Lake Ontario Fishing During the Week

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Lake Ontario Fishing During the Week

Lake Ontario fishing during the week is my favorite time to chase trophy trout and salmon out on the “BIG POND“. The biggest reason ,of course, is that there is less boat traffic. There will be other boats out fishing but experience has shown that week day fishermen are much more easier to fish around and communicate with. We start fishing the Lake in early June and continue on into the middle of September.

 

Lake Ontario Fishing During the Week

Starting in June, the boat traffic is much less than later in the season. Even the weekends are not quite as filled with “weekend warriors” or part time charter boats like later in the season. This is one reason why trophy brown trout fishing can be so successful. Brown trout, especially the big ones, are typically a bit higher in the water column this time of year. They do not tolerate heavy boat traffic and understandably so. Boat motor noise and numerous downriggers and wire divers whizzing by them is a big big turnoff.

I like July fishing perhaps the most. Lake Ontario fishing during the week for Brown trout as well as King Salmon, Steelhead and Lakers is available . When the weather permits, offshore fishing in deep water for kings and steelhead can be rewarding. The nice thing about being offshore is that you can run full spread programs of eight rods or more. The area is much more vast so that most times you will not even see another boat. This allows us to turn and pivot on biting fish. Multiple hook-ups are quite common when you can immediately turn on the fish. These types of maneuvers are almost impossible in heavy boat traffic.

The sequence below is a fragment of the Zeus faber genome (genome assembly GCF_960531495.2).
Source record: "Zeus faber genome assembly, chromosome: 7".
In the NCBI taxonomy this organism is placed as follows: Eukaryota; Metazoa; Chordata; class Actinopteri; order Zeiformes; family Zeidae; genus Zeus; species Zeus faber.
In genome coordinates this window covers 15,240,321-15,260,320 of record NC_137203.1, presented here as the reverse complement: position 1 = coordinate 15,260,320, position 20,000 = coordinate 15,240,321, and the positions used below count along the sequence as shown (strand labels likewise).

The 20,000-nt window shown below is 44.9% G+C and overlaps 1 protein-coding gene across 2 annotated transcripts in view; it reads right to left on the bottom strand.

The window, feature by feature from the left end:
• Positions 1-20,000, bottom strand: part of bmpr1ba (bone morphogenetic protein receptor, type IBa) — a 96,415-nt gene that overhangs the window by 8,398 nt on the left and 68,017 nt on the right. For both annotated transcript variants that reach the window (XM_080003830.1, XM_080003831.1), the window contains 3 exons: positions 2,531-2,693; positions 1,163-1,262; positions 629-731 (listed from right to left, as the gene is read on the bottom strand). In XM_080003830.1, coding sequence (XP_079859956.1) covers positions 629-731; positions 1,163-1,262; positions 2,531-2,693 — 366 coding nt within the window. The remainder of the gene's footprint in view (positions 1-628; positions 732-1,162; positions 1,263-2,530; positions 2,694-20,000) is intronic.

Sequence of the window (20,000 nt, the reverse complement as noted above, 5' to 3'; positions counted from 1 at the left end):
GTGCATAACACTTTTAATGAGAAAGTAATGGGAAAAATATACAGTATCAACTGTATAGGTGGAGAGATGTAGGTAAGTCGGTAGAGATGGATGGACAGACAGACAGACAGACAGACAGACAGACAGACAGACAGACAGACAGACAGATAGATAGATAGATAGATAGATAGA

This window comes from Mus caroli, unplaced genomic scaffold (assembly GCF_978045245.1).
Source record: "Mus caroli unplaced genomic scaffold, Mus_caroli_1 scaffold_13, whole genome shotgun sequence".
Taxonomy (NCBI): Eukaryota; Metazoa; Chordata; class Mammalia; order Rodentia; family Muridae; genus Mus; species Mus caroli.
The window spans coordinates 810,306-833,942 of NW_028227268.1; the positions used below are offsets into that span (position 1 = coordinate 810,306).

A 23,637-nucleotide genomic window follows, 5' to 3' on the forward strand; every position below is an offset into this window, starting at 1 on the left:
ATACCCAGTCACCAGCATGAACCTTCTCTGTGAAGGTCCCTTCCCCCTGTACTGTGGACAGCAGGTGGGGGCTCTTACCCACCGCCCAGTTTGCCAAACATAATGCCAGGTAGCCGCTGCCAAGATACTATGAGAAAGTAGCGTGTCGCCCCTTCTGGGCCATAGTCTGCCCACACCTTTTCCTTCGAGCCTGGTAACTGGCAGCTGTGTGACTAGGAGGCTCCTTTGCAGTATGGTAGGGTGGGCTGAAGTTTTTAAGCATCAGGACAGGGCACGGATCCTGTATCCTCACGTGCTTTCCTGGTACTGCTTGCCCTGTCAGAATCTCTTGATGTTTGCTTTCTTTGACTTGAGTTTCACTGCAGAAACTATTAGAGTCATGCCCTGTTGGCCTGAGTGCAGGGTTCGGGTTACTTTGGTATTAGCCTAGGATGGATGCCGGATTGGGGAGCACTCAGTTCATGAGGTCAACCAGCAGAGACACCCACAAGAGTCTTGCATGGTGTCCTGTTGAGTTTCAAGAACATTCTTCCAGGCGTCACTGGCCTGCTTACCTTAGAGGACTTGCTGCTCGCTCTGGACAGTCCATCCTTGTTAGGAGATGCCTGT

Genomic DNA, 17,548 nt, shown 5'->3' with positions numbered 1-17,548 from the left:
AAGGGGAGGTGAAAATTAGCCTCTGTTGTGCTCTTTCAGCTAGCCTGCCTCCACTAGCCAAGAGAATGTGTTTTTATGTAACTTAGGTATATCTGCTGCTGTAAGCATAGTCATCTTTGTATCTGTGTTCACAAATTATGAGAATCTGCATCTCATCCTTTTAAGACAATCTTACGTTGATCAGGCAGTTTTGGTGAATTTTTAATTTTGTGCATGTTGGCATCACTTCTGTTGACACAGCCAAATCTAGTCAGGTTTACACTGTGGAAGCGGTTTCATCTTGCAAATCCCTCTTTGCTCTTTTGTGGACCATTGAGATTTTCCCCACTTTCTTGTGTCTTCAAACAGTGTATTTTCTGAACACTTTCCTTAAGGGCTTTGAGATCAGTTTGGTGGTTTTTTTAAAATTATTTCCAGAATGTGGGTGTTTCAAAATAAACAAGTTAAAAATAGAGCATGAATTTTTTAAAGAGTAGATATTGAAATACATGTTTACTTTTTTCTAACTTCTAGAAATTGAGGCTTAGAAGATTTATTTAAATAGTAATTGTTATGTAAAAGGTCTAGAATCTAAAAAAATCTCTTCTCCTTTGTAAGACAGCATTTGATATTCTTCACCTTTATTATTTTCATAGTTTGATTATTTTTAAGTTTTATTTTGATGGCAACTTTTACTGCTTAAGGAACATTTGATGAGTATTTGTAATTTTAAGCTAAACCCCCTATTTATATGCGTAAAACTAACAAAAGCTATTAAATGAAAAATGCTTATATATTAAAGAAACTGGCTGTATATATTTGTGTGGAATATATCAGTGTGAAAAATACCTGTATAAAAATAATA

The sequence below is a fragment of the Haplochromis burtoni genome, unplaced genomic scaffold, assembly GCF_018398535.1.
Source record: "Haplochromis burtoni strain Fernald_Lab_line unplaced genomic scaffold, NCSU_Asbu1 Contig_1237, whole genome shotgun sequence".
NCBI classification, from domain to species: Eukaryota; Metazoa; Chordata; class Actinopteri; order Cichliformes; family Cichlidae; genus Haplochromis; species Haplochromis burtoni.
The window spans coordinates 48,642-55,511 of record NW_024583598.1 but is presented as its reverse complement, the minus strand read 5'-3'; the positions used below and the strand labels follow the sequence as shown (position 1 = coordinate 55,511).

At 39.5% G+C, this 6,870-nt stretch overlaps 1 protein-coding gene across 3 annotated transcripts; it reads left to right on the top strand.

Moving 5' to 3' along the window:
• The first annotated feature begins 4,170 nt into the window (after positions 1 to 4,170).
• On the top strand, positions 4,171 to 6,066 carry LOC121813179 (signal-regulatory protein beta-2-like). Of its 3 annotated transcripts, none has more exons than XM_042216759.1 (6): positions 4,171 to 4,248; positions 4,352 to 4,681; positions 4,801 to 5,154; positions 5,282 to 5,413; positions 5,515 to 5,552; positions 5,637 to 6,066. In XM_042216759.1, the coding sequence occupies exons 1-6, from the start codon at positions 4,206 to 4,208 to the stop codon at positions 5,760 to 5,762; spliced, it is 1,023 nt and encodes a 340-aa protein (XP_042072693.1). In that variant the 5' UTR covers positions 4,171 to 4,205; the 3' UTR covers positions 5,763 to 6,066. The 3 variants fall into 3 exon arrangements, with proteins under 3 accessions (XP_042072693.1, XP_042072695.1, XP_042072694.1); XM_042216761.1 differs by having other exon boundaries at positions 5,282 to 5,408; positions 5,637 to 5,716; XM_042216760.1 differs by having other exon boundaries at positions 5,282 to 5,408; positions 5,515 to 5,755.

When a big king strikes a long line such as a 500 or 600 ft copper set-up, we can turn on the fish as we fight it. This allows us to stay in the area where the last bite occurred increasing our chances to get bit again. It does however, require room to turn and maneuver. In heavy boat traffic this is next to impossible. Under crowded conditions, we have to keep the boat going in a somewhat straight line to keep the fish in back of the boat. Usually by the time the fish is landed, sometimes as much as a half hour later, the boat can be over a mile away from the initial strike location.

As time gets closer to spawning season, the salmon begin to congregate or stage just offshore from the river mouths of their prenatal streams. Both experienced and inexperienced anglers know this. Ad to it that the fall LOC derby gets into full swing and you have the makings for a much more crowded lake. Even the weekdays get much more traffic than earlier in the season. The weekend warriors are in full swing.